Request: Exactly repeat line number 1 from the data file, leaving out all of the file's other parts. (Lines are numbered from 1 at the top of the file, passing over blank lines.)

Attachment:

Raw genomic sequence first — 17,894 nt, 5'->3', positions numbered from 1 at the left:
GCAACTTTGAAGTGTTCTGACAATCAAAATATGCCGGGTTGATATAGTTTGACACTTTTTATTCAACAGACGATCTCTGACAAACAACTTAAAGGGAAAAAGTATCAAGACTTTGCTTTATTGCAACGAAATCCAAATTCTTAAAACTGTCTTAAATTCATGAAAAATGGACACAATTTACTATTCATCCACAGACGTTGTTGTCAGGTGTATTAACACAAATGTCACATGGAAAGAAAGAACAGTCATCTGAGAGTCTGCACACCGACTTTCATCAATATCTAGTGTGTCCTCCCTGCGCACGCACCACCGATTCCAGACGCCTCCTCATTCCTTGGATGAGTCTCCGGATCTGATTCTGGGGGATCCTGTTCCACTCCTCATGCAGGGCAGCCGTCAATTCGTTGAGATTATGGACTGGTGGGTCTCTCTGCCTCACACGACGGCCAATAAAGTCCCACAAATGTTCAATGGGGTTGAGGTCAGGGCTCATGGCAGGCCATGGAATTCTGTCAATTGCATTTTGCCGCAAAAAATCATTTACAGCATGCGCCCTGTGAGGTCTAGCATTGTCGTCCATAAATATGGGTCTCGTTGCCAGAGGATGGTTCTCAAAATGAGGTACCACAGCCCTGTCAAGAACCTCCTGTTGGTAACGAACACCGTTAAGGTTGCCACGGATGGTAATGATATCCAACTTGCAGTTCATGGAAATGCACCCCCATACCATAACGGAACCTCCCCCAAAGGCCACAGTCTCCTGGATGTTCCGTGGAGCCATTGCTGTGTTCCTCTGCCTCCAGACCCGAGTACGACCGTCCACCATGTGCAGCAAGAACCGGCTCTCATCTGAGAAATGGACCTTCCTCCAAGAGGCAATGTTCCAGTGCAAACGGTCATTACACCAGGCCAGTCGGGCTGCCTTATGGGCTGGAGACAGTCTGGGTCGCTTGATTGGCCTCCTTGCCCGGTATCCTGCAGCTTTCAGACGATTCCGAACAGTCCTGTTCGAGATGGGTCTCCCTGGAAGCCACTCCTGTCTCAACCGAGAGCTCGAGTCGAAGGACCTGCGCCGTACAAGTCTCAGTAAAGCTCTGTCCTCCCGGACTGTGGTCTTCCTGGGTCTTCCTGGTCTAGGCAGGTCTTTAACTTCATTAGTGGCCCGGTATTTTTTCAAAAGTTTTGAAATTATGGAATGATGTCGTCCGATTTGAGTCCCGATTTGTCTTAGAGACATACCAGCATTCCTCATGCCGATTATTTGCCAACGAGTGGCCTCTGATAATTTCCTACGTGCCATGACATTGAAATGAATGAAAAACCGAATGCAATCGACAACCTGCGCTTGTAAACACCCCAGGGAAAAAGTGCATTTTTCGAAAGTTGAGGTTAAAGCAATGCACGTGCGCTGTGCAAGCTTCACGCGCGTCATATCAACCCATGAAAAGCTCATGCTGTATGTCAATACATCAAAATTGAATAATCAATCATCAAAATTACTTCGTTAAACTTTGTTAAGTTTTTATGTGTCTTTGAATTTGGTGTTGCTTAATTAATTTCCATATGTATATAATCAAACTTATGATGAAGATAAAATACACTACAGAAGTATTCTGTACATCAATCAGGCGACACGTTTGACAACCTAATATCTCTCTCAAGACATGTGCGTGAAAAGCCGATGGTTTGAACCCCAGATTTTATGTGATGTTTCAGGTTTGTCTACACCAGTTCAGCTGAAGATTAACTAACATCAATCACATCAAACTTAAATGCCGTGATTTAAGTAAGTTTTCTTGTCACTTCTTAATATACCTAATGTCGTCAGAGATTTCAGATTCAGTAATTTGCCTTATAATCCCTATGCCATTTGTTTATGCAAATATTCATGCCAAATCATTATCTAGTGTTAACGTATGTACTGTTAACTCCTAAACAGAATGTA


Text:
Raw genomic sequence first — 17,894 nt, 5'->3', positions numbered from 1 at the left: